Facing mounting criticism, Mark Zuckerberg announced last week that Facebook will overhaul its approach to political ads, bringing more transparency to the process. Facebook users will soon be able to see who paid for an ad, Zuckerberg said, and when users visit an advertiser’s page, they will be able to see all of the ads that those advertisers are running. The changes were announced as lawmakers were considering similar regulatory measures.
Those may seem like minor changes compared to the requirements long placed on political ads in other mediums, like TV and print, which must include disclaimers on their ads. Online political ads, however, have historically been far more opaque. “The inadequacy of the FEC’s current regulations makes it practically impossible for both regulators and citizens to determine if the funding for a political advertisement online came from a domestic source or an enemy abroad,” former FEC commissioner Ann Ravel wrote in a column for Politico before the announcement.
Facebook’s policy changes and lawmakers’ calls for new rules illustrate just how much has changed in a decade — for both Facebook and government regulators. When the FEC instituted rules in 2006 governing political advertising on the internet, it took a light-touch approach, and was even hailed for it. Many feared that government overreach would put internet users like political bloggers into legal jeopardy. Instead, the agency’s rules forced campaigns to disclose when they bought ads, but imposed few special restrictions. The Washington Post wrote that “the vote drew praise from most ideological quarters, as well as from several watchdog groups.”
Facebook was still at an infantile phase of development in 2006. That September, the company started making accounts available to anyone older than 13 with a valid email address, after previously supporting only certain addresses. Even as the company rapidly expanded, it argued that it could not find a workable way to make its ads more transparent. In 2011, attorneys for the company wrote to the FEC to request that the agency formally allow political ads to continue being displayed without disclaimers. The company’s filing argued that “a disclaimer on Facebook ads would be inconvenient and impracticable.” Earlier, Google had made a similar argument about search ads, although it included URLs to more information, and the FEC did not stop either from continuing as they had before. The companies argued, mostly successfully, that their ads should be regulated in ways “more akin to skywriting” than TV commercials, says Alex Howard, deputy director of the Sunlight Foundation.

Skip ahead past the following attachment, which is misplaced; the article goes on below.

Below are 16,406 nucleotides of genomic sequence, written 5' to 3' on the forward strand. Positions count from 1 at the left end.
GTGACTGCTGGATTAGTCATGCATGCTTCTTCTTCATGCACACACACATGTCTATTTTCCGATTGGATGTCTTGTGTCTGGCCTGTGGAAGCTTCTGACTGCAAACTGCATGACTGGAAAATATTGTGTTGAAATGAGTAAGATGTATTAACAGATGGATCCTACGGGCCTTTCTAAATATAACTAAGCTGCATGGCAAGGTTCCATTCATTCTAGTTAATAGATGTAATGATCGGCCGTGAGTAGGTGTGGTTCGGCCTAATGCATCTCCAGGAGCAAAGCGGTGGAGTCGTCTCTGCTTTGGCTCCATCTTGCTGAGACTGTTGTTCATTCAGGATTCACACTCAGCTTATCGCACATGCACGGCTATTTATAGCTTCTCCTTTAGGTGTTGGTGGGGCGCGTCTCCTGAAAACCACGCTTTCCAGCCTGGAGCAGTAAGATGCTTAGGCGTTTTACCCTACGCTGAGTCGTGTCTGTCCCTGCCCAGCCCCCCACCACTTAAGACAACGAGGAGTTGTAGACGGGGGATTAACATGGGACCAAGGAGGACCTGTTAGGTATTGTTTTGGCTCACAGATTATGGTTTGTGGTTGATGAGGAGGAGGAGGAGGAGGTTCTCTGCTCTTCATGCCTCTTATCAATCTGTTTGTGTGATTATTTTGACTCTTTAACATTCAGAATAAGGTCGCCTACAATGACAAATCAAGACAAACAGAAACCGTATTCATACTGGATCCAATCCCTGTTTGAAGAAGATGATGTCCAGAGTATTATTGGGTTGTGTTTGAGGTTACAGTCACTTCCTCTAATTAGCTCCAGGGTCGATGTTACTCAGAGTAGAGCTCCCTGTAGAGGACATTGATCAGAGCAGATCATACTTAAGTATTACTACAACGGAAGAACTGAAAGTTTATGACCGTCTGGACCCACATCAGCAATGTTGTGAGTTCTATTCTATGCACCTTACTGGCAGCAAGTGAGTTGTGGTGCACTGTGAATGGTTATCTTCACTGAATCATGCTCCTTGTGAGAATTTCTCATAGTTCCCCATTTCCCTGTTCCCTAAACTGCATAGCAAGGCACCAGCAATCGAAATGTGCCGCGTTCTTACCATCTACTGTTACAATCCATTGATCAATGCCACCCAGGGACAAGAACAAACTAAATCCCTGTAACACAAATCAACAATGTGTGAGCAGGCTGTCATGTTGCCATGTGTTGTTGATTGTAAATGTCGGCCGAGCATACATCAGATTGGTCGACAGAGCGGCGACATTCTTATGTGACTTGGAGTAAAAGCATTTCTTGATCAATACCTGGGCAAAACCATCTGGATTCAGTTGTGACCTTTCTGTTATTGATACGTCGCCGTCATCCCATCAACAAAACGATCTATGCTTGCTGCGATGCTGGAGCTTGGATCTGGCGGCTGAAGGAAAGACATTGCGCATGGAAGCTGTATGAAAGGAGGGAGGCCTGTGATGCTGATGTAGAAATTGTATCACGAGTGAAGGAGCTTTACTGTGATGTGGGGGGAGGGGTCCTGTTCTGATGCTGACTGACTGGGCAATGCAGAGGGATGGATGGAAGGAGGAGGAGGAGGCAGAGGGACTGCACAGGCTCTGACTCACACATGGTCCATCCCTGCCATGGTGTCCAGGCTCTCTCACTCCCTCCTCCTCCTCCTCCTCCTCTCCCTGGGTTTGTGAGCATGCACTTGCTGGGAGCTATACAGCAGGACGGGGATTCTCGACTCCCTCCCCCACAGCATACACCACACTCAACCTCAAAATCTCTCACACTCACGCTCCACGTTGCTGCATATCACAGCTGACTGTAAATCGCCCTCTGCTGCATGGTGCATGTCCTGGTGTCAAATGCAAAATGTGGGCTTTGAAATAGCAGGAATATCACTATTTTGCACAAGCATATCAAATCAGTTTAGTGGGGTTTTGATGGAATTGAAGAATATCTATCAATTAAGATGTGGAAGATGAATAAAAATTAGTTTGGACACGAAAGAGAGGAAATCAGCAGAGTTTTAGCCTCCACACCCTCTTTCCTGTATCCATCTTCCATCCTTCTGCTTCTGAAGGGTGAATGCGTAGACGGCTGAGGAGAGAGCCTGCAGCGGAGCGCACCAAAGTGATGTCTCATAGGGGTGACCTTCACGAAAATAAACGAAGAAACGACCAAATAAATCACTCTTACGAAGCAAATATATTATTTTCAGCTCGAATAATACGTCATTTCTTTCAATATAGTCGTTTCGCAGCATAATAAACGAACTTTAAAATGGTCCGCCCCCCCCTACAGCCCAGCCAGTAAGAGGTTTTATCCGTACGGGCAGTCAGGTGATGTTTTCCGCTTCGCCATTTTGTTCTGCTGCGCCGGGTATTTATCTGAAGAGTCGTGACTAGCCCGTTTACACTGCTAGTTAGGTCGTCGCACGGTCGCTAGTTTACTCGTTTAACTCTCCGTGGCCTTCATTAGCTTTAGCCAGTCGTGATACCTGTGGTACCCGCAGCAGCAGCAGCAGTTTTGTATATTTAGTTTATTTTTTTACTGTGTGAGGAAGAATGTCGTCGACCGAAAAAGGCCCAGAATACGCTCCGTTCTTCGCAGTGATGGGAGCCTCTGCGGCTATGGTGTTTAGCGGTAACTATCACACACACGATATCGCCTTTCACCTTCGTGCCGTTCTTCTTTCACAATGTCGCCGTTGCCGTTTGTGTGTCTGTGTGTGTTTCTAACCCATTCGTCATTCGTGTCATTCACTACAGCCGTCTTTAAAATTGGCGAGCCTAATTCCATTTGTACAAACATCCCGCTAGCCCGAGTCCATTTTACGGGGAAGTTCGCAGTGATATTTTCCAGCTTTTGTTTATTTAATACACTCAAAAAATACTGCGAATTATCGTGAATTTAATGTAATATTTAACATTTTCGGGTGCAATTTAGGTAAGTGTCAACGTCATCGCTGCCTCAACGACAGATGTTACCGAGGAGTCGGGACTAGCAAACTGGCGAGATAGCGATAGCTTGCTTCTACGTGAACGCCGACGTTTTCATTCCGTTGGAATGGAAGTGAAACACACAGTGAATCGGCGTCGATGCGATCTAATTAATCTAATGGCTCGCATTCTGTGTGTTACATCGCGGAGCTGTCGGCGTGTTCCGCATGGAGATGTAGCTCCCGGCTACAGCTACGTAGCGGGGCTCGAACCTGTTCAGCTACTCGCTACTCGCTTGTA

But as online platforms grew, controversy began to arise over the exact borders of those rules. In 2012, a pro-coal group ran ads on YouTube that were critical of Democrats, raising questions over whether the videos needed a disclaimer, since they appeared only on the internet and were posted for free. The FEC was ultimately deadlocked in a partisan 3-3 decision, leaving the door open for similar ads. “They were essentially told, ‘it’s all good,’” Ravel says.
In 2014, after some updates were proposed, Republicans came out to oppose any changes, as did some civil liberties groups, which again argued that changes would come dangerously close to infringing on free speech. “This could have a huge impact on free and low-cost online political speech, especially if new regulations place complicated and burdensome record-keeping and disclosure requirements on bloggers, YouTube posters, or other online speakers, including those who post anonymously,” the Electronic Frontier Foundation wrote.
Now, it seems, some sort of overhaul may again be on the table. FEC commissioner Ellen Weintraub recently looked to reopen the process for creating new rules. “It has been more than a decade since the commission has fully examined how best to regulate political spending on the Internet — an eternity in online years,” she wrote in an accompanyingWashington Post op-ed. Still, Ravel says she’s skeptical that it will amount to anything more than an extremely narrow change. “I really don’t believe it,” she says.
A group of Congressional Democrats, meanwhile, wrote to the FEC last week requesting new guidelines for political ads. Some lawmakers may go even further: The Washington Postreports that new legislation being considered would regulate political ads online.
In that context, it’s easy to see Facebook’s changes to political ads as an attempt to self-impose regulations before the government can force its hand. The change may be a belated one, considering how Facebook has argued for so long that restrictions like disclaimers are impractical. “For political committees, the Internet has become ‘the most accessible marketplace of ideas in history,’” Facebook wrote in its 2011 FEC filing. In light of the news about Russian advertisements, it seems Facebook underestimated just how accessible their platform has become.